The quantity and quality of radio broadcasting: are small markets underprovided?
Small radio markets are characterized by less format variety and lower listening shares than larger markets. It is frequently argued that lack of format variety causes low listenership and that small markets consequently are underserved by commercial radio. However, if format variety is treated as endogenous, then the relatively low numbers of formats available in small markets might reflect underlying taste or lifestyle attributes rather than market failure. We argue that residents of smaller towns actually enjoy higher quality commercial broadcasts than their counterparts in large cities because radio stations in small markets play fewer commercials than big-city stations, ceteris paribus. To test this hypothesis we develop a measure of the average quantity of commercials played per station in each market area. Our findings confirm that listeners in small markets benefit from higher quality radio services than listeners in large markets, if high quality is defined as fewer commercial interruptions.
Volume (Year): 10 (2003)
Issue (Month): 3 ()
|Contact details of provider:|| Web page: http://www.tandfonline.com/CIJB20|
|Order Information:||Web: http://www.tandfonline.com/pricing/journal/CIJB20|
Please report citation or reference errors to , or , if you are the registered author of the cited work, log in to your RePEc Author Service profile, click on "citations" and make appropriate adjustments.:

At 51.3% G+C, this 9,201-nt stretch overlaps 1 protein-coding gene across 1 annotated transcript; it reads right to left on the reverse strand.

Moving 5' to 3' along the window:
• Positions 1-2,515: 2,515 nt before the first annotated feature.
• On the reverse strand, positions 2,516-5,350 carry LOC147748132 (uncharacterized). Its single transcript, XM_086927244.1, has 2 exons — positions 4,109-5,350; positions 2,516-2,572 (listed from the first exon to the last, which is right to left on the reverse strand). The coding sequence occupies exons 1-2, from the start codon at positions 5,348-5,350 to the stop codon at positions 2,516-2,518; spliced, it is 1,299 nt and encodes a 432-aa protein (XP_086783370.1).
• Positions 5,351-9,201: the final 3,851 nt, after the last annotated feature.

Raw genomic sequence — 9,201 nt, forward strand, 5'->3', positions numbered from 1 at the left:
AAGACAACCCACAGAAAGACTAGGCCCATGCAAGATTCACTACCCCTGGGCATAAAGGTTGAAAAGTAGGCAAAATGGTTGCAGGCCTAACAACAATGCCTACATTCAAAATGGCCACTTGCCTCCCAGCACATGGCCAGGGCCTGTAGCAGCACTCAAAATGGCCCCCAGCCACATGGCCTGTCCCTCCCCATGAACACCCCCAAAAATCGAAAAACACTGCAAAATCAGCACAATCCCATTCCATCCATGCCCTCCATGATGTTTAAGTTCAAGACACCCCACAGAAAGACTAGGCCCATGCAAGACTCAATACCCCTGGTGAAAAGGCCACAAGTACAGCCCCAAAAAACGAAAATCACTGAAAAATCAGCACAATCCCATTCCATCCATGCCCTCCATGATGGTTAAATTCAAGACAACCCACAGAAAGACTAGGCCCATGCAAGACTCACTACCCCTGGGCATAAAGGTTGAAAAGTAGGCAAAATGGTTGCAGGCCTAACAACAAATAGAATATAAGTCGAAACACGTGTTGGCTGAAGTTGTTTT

- Steven Berry & Joel Waldfogel, 1996.
"Free Entry and Social Inefficiency in Radio Broadcasting,"
NBER Working Papers
5528, National Bureau of Economic Research, Inc.
- Steven T. Berry & Joel Waldfogel, 1999. "Free Entry and Social Inefficiency in Radio Broadcasting," RAND Journal of Economics, The RAND Corporation, vol. 30(3), pages 397-420, Autumn.
- Robert Ekelund & George Ford & John Jackson, 1999. "Is Radio Advertising a Distinct Local Market? An Empirical Analysis," Review of Industrial Organization, Springer, vol. 14(3), pages 239-256, May.
- Ekelund, Robert B, Jr & Ford, George S & Koutsky, Thomas, 2000. "Market Power in Radio Markets: An Empirical Analysis of Local and National Concentration," Journal of Law and Economics, University of Chicago Press, vol. 43(1), pages 157-84, April.
- N. Gregory Mankiw & Michael D. Whinston, 1986. "Free Entry and Social Inefficiency," RAND Journal of Economics, The RAND Corporation, vol. 17(1), pages 48-58, Spring.
- Craig L. LaMay & Burton A. Weisbrod, . "The Funding Perils of Public Broadcasting," IPR working papers 97-11, Institute for Policy Resarch at Northwestern University.
- Steven T. Berry & Joel Waldfogel, 1997.
"Public Radio in the United States: Does It Correct Market Failure or Cannibalize Commercial Stations?,"
NBER Working Papers
6057, National Bureau of Economic Research, Inc.
- Berry, Steven T. & Waldfogel, Joel, 1999. "Public radio in the United States: does it correct market failure or cannibalize commercial stations?," Journal of Public Economics, Elsevier, vol. 71(2), pages 189-211, February.
- Simon P. Anderson & Stephen Coate, 2000. "Market Provision of Public Goods: The Case of Broadcasting," NBER Working Papers 7513, National Bureau of Economic Research, Inc.
- Brunner, Eric J, 1998. "Free Riders or Easy Riders?: An Examination of the Voluntary Provision of Public Radio," Public Choice, Springer, vol. 97(4), pages 587-604, December.
When requesting a correction, please mention this item's handle: RePEc:taf:ijecbs:v:10:y:2003:i:3:p:347-357. See general information about how to correct material in RePEc.
For technical questions regarding this item, or to correct its authors, title, abstract, bibliographic or download information, contact: (Michael McNulty)
If references are entirely missing, you can add them using this form.